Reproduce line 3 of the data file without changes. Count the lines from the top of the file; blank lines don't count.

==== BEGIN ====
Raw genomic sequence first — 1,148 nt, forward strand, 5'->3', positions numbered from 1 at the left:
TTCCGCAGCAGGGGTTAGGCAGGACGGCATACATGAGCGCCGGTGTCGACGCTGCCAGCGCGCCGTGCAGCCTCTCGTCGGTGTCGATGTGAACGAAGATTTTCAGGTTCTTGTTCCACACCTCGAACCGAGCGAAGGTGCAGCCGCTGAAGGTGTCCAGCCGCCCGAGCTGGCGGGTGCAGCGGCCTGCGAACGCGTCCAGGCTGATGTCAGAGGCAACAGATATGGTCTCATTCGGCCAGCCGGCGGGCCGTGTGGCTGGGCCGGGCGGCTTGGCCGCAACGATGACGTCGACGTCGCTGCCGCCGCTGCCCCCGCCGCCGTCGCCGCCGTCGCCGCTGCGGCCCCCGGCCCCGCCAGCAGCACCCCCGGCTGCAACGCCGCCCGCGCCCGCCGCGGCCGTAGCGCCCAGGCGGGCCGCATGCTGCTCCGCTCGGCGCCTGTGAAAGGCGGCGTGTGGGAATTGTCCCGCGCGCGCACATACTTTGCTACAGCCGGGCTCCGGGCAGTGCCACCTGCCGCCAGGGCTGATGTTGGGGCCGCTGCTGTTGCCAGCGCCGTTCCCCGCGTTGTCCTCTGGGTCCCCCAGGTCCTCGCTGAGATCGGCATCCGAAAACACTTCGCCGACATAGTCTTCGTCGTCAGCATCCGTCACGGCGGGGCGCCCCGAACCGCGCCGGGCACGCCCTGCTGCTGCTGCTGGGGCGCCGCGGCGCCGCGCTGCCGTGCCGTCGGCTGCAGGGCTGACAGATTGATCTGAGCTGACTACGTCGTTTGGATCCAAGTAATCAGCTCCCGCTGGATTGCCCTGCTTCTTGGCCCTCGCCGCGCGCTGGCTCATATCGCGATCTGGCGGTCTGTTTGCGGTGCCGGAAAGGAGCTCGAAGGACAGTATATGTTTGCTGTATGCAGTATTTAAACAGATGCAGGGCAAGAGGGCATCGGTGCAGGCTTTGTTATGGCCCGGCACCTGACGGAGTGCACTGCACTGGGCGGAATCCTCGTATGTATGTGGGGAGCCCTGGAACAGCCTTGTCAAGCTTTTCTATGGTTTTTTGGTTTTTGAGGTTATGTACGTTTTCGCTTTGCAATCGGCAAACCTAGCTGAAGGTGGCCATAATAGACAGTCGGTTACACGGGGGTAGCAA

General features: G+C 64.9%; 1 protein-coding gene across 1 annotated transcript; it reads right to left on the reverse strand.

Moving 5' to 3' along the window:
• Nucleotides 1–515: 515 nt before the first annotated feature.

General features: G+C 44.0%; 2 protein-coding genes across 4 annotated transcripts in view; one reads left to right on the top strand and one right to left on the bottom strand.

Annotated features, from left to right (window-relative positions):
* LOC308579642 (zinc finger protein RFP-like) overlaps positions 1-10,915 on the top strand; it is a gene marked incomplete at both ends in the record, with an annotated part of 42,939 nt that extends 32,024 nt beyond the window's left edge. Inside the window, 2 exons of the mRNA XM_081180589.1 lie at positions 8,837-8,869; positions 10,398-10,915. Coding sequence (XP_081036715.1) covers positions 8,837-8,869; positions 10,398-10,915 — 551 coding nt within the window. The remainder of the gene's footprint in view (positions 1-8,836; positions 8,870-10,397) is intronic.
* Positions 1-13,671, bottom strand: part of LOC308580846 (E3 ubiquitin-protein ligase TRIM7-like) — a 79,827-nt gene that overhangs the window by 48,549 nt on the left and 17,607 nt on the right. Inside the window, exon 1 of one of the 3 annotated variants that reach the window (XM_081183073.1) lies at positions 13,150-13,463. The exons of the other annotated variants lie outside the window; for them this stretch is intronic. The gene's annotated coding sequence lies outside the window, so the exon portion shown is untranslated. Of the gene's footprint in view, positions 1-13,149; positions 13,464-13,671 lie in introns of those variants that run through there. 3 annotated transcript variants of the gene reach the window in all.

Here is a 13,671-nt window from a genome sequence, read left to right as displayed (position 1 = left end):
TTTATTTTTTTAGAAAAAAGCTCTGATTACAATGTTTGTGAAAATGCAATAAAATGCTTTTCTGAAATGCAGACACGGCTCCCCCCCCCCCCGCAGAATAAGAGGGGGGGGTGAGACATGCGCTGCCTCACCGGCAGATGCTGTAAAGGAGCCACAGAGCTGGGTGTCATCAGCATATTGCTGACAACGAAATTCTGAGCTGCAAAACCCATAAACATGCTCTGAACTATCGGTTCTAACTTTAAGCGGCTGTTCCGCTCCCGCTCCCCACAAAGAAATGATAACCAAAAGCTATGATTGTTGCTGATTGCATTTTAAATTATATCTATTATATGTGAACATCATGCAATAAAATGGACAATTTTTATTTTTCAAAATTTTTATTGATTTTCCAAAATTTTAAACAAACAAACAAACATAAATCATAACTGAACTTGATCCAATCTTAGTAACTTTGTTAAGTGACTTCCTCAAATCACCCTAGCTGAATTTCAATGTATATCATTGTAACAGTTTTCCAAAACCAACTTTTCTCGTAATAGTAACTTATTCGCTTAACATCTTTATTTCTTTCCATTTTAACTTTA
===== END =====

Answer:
General features: G+C 64.9%; 1 protein-coding gene across 1 annotated transcript; it reads right to left on the reverse strand.